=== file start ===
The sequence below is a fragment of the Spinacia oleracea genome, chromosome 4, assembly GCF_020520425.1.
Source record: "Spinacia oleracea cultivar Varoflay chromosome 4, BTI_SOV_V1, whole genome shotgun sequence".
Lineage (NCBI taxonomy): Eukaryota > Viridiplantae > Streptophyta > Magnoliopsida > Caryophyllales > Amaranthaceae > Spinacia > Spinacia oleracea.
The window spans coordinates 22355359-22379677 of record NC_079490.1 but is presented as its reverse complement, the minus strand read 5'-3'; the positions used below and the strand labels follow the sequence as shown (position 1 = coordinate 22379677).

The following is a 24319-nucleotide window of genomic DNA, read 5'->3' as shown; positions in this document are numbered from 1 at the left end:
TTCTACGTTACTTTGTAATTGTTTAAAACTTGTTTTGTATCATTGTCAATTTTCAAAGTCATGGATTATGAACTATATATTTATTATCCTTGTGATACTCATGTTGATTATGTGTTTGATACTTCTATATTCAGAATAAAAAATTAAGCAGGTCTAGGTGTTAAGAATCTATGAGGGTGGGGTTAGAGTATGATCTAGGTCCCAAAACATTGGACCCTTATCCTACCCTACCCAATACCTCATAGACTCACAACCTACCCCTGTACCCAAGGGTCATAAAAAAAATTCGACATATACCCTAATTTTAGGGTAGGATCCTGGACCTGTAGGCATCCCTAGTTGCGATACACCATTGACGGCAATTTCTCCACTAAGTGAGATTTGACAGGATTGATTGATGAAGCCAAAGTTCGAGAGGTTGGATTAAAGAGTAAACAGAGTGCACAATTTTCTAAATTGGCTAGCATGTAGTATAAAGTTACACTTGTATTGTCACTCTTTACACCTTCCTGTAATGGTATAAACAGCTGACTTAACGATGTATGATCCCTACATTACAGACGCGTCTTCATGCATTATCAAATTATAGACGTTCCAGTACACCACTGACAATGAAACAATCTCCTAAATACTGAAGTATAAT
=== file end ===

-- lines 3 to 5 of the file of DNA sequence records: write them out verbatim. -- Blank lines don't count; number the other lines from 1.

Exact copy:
Lineage (NCBI taxonomy): Eukaryota > Viridiplantae > Streptophyta > Magnoliopsida > Caryophyllales > Amaranthaceae > Spinacia > Spinacia oleracea.
The window spans coordinates 22355359-22379677 of record NC_079490.1 but is presented as its reverse complement, the minus strand read 5'-3'; the positions used below and the strand labels follow the sequence as shown (position 1 = coordinate 22379677).

The following is a 24319-nucleotide window of genomic DNA, read 5'->3' as shown; positions in this document are numbered from 1 at the left end: